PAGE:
WASHINGTON — The chairman of a key US Congress committee on Tuesday rebuffed an appeal to expand planned hearings into radicalization of US Muslims to include all groups seen as potential domestic terrorism threats.
House Homeland Security Committee Chairman Peter King, who has drawn fire over his plans, said the panel’s investigation would remain “focused on the radicalization and recruitment of people within the American Muslim community by foreign Islamic terrorist groups, primarily al-Qaeda.”
The Republican lawmaker, in a statement emailed by his spokesman, also said the hearings would look into “the extent to which American Muslim leaders cooperate with law enforcement.”
His comments came after the committee’s top Democrat, Representative Bennie Thompson, urged King in a letter to “broaden the scope” of the hearings, which have been criticized as stoking anti-Muslim sentiments in the United States.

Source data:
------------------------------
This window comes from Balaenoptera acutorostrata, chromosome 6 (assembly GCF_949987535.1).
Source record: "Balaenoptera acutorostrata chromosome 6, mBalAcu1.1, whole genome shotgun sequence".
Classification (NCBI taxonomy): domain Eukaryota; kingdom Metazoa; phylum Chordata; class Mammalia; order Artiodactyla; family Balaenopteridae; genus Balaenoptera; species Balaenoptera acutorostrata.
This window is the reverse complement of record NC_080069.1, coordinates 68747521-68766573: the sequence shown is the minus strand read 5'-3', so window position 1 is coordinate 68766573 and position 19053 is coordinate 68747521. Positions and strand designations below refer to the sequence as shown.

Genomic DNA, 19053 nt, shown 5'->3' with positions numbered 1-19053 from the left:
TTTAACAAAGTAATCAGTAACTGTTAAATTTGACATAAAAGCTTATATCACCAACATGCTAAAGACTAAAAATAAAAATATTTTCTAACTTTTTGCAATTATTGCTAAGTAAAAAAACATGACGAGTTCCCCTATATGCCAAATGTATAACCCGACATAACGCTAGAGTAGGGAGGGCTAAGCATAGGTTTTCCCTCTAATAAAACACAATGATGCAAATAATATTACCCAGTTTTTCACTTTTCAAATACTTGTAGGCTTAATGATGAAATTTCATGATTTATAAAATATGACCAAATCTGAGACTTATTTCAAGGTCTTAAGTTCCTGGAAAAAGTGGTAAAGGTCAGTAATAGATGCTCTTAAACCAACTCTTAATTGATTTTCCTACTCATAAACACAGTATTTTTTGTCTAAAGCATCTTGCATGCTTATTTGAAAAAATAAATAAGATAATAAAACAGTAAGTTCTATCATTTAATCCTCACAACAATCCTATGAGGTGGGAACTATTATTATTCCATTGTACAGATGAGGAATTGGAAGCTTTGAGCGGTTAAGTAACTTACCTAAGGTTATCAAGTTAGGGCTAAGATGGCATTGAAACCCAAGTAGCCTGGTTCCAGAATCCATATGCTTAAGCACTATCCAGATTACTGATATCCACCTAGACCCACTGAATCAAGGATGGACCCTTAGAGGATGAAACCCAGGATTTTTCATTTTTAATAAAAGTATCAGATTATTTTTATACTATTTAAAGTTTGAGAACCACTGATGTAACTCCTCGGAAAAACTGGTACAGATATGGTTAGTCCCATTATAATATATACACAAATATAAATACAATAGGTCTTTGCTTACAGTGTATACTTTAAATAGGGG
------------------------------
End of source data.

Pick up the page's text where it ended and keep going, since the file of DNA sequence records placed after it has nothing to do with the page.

“Islamic extremists aren’t the only ones willing and able to utilize sophisticated devices intended to kill many Americans,” Thompson wrote.
The Democrat cited a US Department of Homeland Security survey of state law enforcement agencies that found that Islamic radicals were seen as a threat in 31 states, while neo-Nazis were labeled a serious threat in 46 states.
“I hope you share my belief that in the final analysis, the ideology of the bomb maker matters less than the lethal effects of his creation,” said Thompson.